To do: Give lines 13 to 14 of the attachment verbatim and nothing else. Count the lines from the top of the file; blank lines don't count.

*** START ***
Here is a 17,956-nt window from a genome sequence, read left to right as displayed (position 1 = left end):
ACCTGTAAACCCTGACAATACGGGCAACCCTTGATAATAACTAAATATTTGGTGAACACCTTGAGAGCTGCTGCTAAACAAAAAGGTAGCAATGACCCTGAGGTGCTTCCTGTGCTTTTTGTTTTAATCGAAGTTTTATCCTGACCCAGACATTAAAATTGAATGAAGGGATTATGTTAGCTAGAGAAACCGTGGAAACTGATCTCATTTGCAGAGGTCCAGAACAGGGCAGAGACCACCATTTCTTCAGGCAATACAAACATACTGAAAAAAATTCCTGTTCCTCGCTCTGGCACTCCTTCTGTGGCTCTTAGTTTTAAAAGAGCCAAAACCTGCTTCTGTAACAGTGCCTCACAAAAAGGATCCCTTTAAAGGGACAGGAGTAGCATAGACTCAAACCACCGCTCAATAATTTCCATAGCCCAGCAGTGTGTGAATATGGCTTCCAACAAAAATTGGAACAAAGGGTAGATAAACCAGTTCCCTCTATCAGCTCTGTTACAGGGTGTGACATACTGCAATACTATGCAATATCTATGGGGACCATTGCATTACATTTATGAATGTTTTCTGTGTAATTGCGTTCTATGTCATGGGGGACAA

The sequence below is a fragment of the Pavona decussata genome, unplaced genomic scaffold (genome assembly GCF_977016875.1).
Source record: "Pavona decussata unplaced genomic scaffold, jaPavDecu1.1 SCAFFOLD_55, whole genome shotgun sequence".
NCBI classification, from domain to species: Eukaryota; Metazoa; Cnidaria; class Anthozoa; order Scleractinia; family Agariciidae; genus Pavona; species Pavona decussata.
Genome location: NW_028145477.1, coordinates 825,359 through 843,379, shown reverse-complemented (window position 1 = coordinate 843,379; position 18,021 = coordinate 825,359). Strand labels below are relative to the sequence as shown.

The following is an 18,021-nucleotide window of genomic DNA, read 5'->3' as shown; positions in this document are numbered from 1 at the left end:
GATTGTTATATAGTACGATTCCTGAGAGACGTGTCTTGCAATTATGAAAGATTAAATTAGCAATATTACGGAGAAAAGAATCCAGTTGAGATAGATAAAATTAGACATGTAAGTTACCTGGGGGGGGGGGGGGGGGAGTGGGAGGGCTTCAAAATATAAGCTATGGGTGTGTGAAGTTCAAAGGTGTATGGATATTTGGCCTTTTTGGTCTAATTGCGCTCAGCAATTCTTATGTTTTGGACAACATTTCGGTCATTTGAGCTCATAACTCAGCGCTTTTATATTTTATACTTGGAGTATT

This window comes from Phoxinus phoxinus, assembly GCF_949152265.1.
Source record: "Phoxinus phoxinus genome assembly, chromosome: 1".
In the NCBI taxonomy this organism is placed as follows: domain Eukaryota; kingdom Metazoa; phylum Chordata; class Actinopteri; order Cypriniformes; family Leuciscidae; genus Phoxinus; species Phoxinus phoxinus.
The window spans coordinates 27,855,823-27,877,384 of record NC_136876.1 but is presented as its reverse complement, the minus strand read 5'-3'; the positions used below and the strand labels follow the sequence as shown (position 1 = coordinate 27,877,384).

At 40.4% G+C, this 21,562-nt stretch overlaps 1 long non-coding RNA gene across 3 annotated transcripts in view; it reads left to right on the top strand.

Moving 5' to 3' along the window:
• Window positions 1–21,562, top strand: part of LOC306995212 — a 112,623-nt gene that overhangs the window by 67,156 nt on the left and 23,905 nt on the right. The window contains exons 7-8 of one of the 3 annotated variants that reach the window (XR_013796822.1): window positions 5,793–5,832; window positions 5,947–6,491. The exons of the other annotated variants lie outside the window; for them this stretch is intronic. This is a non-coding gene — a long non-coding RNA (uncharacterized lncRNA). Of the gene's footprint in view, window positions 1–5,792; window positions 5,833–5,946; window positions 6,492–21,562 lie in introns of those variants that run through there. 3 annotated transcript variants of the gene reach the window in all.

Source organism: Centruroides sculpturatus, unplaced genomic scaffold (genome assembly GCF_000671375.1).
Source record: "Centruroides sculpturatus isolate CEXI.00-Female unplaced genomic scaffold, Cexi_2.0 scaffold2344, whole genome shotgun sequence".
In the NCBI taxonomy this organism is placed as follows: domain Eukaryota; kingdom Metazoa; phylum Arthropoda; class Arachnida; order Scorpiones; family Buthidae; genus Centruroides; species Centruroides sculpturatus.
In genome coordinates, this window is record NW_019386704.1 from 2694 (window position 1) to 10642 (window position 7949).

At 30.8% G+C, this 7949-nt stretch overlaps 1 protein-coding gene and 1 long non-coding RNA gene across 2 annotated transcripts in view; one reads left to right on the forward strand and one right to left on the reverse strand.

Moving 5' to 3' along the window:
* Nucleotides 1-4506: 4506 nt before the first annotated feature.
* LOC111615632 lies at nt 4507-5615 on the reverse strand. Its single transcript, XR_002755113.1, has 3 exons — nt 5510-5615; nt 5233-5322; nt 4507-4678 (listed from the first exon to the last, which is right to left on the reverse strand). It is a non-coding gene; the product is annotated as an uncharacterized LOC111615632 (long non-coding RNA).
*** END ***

At 40.4% G+C, this 21,562-nt stretch overlaps 1 long non-coding RNA gene across 3 annotated transcripts in view; it reads left to right on the top strand.

Moving 5' to 3' along the window: